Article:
This analysis of Fritz Lang’s Scarlet Street (1945) originally appeared here.

Scarlet Street is one of the blackest films noir in pretty much any film fan’s canon (yes, even by 1945 standards and the puritanical rules made up by our old friends at the Hays Production Code office). It is a tale of con artistry, the theft of artistic ideas (literally), jealousy, grifting, domestic rot, unrequited love, murder, and the theme I will touch on more than others in this brief analysis: a tormented conscience. It is a remake (yes, a remake) executed by one the finest artistic exports to the United States from Europe, director Fritz Lang. It is BLACK as the deepest psychological tar pits of despair can get. The film stars Edward G. Robinson, Joan Bennett, and Dan Duryea.

Director Fritz Lang was a film-maker who simply oozed artistic acumen. He is easily among my Top 5 favorite directors of all time. Lang got his start directing in The Weimar Republic, with silent films like the mythological Destiny (1921) which can be watched on Netflix, the futuristic Metropolis (1927) which can also be watched on Netflix, and even a treatment of Wagner in Siegfried (1924), and Kriemhild’s Revenge (1924). Lang was even asked to direct that powerhouse of German Expressionism on film: The Cabinet of Doctor Caligari (1919) before Robert Weine took on the project.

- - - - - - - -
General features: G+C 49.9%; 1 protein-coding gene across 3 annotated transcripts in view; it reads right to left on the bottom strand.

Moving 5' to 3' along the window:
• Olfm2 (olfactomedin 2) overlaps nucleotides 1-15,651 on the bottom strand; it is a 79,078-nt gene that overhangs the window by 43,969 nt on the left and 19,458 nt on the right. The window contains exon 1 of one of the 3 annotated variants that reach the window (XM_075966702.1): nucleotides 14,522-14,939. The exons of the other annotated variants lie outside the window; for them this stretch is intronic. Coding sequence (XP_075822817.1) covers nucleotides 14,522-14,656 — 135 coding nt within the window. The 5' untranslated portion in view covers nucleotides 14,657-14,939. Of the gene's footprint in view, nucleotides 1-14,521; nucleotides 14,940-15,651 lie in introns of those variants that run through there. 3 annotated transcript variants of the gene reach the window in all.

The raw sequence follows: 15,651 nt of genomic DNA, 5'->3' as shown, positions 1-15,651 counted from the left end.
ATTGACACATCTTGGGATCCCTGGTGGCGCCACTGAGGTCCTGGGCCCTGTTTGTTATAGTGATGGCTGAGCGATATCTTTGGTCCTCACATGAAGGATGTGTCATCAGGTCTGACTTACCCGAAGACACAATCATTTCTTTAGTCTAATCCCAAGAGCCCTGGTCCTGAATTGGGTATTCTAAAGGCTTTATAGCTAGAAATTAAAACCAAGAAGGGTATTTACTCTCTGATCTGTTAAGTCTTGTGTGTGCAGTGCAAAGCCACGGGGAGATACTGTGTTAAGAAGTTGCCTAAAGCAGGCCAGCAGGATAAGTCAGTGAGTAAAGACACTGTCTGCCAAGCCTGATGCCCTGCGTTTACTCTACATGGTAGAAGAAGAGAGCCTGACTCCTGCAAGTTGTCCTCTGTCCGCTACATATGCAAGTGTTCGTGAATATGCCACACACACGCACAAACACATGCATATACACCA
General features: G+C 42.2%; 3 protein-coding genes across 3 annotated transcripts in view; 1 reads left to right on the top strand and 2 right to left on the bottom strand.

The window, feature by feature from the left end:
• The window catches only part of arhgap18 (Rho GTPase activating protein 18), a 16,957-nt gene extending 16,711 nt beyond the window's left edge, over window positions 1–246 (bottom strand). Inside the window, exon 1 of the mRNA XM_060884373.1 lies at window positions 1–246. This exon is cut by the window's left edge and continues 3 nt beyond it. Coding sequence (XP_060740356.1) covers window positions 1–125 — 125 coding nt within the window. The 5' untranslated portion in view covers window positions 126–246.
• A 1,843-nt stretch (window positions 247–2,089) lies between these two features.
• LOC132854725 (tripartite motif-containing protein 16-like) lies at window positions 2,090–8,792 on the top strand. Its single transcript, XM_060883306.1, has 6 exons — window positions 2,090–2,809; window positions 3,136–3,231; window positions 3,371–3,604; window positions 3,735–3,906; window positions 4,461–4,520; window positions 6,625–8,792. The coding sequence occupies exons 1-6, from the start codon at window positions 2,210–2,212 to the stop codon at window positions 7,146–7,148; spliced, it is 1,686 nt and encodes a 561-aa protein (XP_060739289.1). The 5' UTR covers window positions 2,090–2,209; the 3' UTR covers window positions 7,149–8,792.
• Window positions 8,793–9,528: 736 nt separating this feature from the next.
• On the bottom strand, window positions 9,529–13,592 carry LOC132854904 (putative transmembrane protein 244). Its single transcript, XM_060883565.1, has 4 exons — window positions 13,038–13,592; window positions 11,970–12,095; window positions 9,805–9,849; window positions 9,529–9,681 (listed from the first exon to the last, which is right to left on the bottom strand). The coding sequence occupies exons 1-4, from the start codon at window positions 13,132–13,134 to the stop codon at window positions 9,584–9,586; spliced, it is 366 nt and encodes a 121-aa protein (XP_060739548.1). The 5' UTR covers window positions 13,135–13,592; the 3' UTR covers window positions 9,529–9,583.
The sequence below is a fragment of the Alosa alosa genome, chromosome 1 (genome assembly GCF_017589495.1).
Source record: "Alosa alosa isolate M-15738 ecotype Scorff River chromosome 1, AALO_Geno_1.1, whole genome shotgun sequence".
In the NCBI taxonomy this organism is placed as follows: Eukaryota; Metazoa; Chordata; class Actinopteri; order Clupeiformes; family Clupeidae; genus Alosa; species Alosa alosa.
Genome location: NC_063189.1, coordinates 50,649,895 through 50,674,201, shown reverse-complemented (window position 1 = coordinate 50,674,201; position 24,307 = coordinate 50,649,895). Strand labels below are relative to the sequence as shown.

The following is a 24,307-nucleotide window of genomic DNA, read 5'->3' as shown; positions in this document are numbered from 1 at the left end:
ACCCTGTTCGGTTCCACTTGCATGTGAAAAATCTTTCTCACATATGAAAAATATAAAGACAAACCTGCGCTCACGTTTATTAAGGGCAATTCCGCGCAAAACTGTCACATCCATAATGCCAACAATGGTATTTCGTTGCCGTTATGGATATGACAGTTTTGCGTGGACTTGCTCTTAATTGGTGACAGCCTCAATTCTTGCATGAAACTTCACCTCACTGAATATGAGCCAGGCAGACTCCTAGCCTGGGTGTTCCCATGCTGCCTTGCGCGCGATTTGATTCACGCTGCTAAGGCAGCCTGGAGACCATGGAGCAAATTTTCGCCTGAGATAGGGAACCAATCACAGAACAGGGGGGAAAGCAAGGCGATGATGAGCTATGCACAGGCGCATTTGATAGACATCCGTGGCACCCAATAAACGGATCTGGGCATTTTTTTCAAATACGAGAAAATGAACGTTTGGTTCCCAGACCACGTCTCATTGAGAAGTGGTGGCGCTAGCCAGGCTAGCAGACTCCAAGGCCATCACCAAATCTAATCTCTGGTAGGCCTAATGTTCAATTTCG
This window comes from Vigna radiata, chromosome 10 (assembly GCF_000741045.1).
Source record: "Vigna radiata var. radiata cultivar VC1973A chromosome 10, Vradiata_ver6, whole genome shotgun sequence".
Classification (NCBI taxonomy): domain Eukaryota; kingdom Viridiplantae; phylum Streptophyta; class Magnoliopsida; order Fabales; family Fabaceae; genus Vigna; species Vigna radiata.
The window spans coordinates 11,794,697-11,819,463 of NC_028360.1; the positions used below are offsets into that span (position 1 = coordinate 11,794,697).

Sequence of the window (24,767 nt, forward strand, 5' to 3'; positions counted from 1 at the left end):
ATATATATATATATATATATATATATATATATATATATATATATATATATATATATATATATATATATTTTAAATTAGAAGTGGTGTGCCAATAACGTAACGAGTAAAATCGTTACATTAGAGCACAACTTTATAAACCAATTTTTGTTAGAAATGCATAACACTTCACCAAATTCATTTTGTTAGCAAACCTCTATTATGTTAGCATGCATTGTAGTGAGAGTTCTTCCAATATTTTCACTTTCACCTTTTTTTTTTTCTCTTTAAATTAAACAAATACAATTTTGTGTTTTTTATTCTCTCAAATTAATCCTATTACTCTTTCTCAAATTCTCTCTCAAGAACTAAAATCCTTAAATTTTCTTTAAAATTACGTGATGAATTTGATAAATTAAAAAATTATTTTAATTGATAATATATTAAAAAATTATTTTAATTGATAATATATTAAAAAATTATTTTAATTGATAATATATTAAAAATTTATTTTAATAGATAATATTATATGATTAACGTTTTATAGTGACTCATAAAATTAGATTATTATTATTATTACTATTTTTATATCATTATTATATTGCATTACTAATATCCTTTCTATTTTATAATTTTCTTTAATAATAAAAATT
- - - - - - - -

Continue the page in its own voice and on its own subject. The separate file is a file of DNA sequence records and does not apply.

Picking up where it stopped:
M (1931) still accentuating the shadow of the child murderer (Peter Lorre), a technique that would be elaborated on at the height of classic film noir in the ‘40’s and ‘50’s.

Lang’s most important (and arguably brilliant) cinematic achievement was his first talking picture, another dark as pitch study of madness, urban alienation, and social fear, a film based upon the real-life “Vampire of Duesseldorf”, a serial child murderer named Peter Kuerten: 1931’s M. M is a film that makes my Top 10 list for MANY reasons and also did much to found “film noir” as an aesthetic style.

As the wake of Nazism swept over Europe before the Second World War, many German intellectuals and artists fled their homelands for the United States. Lang, and a few other German directors, Billy Wilder of Some Like it Hot (1959) and Sunset Boulevard (1950) fame, and Otto Preminger of Laura (1944) and Anatomy of a Murder (1959) being arguably the most famous two, fled Germany for Hollywood where they practiced their craft to great success. These directors also brought with them the biggest aesthetic movement in European visual art: German Expressionism. The influence German Expressionism exerted over both shot and set composition in film noir can not be overstated. Keep an eye out for very geometric shadow play and also obtuse angles in film noir to see German Expressionism’s legacy.